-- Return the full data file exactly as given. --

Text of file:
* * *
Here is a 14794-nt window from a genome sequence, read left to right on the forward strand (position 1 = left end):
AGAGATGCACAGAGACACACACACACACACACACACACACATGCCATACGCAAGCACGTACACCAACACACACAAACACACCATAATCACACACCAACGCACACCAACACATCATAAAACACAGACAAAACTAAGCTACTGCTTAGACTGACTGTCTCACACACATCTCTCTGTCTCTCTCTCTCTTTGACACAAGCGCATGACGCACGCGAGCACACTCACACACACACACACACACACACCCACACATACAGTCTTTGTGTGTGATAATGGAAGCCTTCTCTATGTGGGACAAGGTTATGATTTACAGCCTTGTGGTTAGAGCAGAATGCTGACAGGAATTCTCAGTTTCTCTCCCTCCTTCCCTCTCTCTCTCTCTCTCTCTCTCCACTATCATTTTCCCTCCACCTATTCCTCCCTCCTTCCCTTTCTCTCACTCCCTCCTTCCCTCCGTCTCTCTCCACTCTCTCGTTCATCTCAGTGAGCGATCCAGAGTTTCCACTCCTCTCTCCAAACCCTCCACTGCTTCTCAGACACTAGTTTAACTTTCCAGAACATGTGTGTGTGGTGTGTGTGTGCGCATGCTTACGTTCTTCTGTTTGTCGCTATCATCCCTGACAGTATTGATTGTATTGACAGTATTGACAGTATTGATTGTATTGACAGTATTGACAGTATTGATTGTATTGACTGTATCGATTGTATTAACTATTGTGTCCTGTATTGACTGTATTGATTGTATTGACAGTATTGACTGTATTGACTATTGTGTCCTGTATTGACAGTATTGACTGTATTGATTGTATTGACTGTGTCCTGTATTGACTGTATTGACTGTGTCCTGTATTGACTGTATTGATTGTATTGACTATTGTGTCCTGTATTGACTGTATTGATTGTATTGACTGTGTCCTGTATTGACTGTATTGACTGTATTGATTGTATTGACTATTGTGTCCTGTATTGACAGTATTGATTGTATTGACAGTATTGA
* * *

Here is a 14794-nt window from a genome sequence, read left to right on the forward strand (position 1 = left end):
AGAGATGCACAGAGACACACACACACACACACACACACACATGCCATACGCAAGCACGTACACCAACACACACAAACACACCATAATCACACACCAACGCACACCAACACATCATAAAACACAGACAAAACTAAGCTACTGCTTAGACTGACTGTCTCACACACATCTCTCTGTCTCTCTCTCTCTTTGACACAAGCGCATGACGCACGCGAGCACACTCACACACACACACACACACACACCCACACATACAGTCTTTGTGTGTGATAATGGAAGCCTTCTCTATGTGGGACAAGGTTATGATTTACAGCCTTGTGGTTAGAGCAGAATGCTGACAGGAATTCTCAGTTTCTCTCCCTCCTTCCCTCTCTCTCTCTCTCTCTCTCTCCACTATCATTTTCCCTCCACCTATTCCTCCCTCCTTCCCTTTCTCTCACTCCCTCCTTCCCTCCGTCTCTCTCCACTCTCTCGTTCATCTCAGTGAGCGATCCAGAGTTTCCACTCCTCTCTCCAAACCCTCCACTGCTTCTCAGACACTAGTTTAACTTTCCAGAACATGTGTGTGTGGTGTGTGTGTGCGCATGCTTACGTTCTTCTGTTTGTCGCTATCATCCCTGACAGTATTGATTGTATTGACAGTATTGACAGTATTGATTGTATTGACAGTATTGACAGTATTGATTGTATTGACTGTATCGATTGTATTAACTATTGTGTCCTGTATTGACTGTATTGATTGTATTGACAGTATTGACTGTATTGACTATTGTGTCCTGTATTGACAGTATTGACTGTATTGATTGTATTGACTGTGTCCTGTATTGACTGTATTGACTGTGTCCTGTATTGACTGTATTGATTGTATTGACTATTGTGTCCTGTATTGACTGTATTGATTGTATTGACTGTGTCCTGTATTGACTGTATTGACTGTATTGATTGTATTGACTATTGTGTCCTGTATTGACAGTATTGATTGTATTGACAGTATTGA